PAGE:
When superheroes first appeared in comic books, many minority groups were heavily underrepresented. There was a criminally small percentage of Black women in comics. Black comic book characters just didn't really appear in DC or Marvel Comics until the 1970s when Blaxploitation films were at the peak of their popularity. Comics with Black girls slowly began to trickle out (usually as sidekicks serving brief tenures with established heroes). Over time, their importance increased and, eventually, we got the female African American comic books we desperately needed.
Over the years, we have gotten some amazing Black superheroes in both mainstream and independent comics. Though other minorities groups have also gained traction in comics over the years, many simply were too politically incorrect to be embraced and admired. There is still room for more inclusion of (actually cool) characters that represent the disabled and LGBTQ+ communities. Companies are recognizing these needs and are slowly working to fill these gaps.
And while we wait (somewhat) patiently for better representation and inclusion, it's also important to recognize the fierce Black heroines and women superheroes in the pages of our favorite comic books.
As DC Comics' first African American female superhero, Karen Beecher began as a fake hero but soon developed into a powerful ally of the Teen Titans. Though she has powers through the use of a special suit, her greatest weapon is her superior education as a research engineer.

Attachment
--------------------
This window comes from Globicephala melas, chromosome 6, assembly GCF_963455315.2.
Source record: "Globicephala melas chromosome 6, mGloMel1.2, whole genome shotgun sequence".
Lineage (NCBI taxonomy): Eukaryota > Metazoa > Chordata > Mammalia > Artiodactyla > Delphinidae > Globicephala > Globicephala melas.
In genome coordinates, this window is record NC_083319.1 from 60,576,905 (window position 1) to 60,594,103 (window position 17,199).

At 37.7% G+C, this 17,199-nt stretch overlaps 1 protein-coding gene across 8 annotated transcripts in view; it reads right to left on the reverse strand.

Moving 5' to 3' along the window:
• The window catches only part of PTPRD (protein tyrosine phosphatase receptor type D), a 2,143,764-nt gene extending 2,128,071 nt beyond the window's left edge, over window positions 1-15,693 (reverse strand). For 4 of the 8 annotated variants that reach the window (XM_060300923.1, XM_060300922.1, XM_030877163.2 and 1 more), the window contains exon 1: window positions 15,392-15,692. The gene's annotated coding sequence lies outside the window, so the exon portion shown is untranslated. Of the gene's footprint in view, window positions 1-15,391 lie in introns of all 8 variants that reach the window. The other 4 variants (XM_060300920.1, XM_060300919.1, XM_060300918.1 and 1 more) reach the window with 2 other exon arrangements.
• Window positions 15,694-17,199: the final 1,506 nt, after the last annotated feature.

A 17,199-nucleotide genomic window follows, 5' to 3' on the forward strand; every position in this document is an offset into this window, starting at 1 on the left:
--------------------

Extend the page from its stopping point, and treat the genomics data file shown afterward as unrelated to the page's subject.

This education has made her essential to the creation of weapons at S.T.A.R. Labs. She also joined the Doom Patrol and assisted with fighting the Aristocrats and the Secret Six.
- Photo: Marvel Comics6378137
While fighting as a vigilante in New York with her brother, Silhouette was shot by the police and became paraplegic. Despite her accident, this mutant continued her heroic endeavors with the New Warriors and even partnered with the Fantastic Four.
During the Civil War arc, she served with Captain America on his Secret Avengers team and helped him escape when a meeting with Iron Man's faction went awry.
Nubia is Wonder Woman's dark-skinned sister. Both sisters were formed by Queen Hippolyta: one from dark clay and one from light clay.
Kidnapped by Mars and brainwashed, her identity is revealed when she is made to fight her sister. In Final Crisis on Earth-23, Nubia (later stylized as Nu'Bia) is the Wonder Woman of that world and a member of the Justice League.
Twins Regina and Rosetta Morgan were inspired to become heroes when their crime mob father killed Sam Wilson (Falcon). Sharing one identity, the sisters took down their own father for his crimes.
They were briefly members of the New Warriors before deciding to remain solo(ish) heroes. An accident, however, left Rosetta severely injured and paralyzed. From that point on, Regina became the full-time hero with Rosetta working behind the scenes as the computer expert.